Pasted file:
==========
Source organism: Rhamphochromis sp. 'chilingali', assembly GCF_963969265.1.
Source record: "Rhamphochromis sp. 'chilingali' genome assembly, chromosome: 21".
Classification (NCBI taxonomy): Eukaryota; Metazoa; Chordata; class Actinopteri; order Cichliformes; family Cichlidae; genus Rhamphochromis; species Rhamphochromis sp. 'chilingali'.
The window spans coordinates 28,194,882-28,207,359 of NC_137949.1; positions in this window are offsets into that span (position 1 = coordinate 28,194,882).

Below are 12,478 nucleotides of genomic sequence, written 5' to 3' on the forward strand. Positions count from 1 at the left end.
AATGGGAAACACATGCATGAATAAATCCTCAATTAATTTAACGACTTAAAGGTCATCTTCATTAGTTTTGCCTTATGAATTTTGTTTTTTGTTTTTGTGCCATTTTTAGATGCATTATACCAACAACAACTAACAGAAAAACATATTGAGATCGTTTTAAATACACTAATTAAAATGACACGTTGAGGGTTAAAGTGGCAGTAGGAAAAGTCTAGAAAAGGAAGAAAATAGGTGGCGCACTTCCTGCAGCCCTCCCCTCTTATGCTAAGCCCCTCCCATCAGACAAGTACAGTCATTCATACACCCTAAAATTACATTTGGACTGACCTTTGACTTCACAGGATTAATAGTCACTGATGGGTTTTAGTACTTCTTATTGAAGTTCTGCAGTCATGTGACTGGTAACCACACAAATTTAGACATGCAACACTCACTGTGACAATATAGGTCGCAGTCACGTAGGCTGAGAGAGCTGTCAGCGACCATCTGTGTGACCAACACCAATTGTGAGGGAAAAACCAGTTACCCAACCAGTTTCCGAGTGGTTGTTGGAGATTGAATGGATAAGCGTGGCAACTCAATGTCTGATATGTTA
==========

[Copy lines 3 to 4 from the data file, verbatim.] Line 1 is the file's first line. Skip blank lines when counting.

Classification (NCBI taxonomy): Eukaryota; Metazoa; Chordata; class Actinopteri; order Cichliformes; family Cichlidae; genus Rhamphochromis; species Rhamphochromis sp. 'chilingali'.
The window spans coordinates 28,194,882-28,207,359 of NC_137949.1; positions in this window are offsets into that span (position 1 = coordinate 28,194,882).